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William Peck: Carbon Isotopes of Historical Maple Syrup Collections: A Unique Record of Long-Term Sugar Bush Health

By Upstate Institute on January 1, 2010
Professor William Peck

William Peck

The following is a faculty research project supported by the Upstate Institute:

William Peck, Department of Geology

Maple syrup production is an important upstate economy, and its supplementary income helps make family farms economically viable. The maple syrup industry in the US is currently threatened by a variety of environmental and economic factors, some of which especially affect Upstate producers.

I propose to examine a unique health record of sugar bushes: the chemistry of maple syrup archived by producers. The ratio of the different masses of carbon incorporated in sugars (13C vs12C) is sensitive to chemical reactions that occur during photosynthesis, and thus can be used to detect changing environmental conditions such as atmospheric composition or mean annual temperature. With the help of the Cornell and UVM Maple Syrup Extension Services I will locate producers with old syrup samples (apparently it is not uncommon to keep the ‘test samples’ from each year’s syrup). This will be coupled with analysis of this spring’s syrup production from different ecological zones within the state. I hope that this study provides useful data on the decade-scale health of sugar maples in New York and helps us understand the possible cumulative effects of pollution, disease, and climate change on the maple syrup industry.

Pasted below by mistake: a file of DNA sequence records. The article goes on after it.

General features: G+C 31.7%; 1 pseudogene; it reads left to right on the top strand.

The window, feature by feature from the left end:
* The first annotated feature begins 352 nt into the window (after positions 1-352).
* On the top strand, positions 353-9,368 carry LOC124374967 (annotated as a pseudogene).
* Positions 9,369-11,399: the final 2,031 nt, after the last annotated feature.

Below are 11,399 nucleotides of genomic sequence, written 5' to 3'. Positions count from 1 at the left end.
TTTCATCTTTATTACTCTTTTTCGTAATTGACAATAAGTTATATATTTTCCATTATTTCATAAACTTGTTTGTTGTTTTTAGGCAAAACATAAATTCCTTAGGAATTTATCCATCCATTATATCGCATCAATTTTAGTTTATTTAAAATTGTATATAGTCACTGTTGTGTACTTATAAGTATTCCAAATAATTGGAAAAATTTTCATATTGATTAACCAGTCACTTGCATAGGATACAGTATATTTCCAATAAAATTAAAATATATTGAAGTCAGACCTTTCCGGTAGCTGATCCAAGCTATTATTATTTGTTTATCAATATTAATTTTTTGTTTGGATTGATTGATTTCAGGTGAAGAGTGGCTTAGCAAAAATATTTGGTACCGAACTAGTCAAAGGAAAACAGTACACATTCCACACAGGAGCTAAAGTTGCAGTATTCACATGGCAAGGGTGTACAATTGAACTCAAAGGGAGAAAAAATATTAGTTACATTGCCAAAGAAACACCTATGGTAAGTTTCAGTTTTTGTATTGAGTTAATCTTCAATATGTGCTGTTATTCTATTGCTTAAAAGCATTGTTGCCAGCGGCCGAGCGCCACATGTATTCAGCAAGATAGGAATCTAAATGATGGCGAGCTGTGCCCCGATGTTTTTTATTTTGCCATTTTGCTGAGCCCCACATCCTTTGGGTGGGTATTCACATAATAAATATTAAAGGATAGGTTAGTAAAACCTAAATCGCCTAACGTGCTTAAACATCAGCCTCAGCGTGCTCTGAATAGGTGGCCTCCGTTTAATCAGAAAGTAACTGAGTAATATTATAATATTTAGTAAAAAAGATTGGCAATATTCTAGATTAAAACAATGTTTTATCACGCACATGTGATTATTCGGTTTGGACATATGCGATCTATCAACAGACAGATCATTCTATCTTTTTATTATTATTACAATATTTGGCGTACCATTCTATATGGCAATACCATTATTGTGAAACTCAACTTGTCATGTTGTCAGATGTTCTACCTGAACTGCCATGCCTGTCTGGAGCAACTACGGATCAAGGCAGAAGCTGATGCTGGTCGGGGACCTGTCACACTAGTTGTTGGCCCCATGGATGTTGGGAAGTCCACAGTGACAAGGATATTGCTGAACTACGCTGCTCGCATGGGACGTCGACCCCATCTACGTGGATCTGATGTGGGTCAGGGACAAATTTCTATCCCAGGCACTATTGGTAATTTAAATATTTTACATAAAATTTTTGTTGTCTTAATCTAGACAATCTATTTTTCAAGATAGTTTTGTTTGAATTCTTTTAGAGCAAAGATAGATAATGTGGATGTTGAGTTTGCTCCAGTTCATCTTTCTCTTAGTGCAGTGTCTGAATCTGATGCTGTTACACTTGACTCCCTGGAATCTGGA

This article was published in the February 1, 2010 edition of the Journal of Agriculture and Food Chemistry. It was also highlighted in the online research report for Nature.

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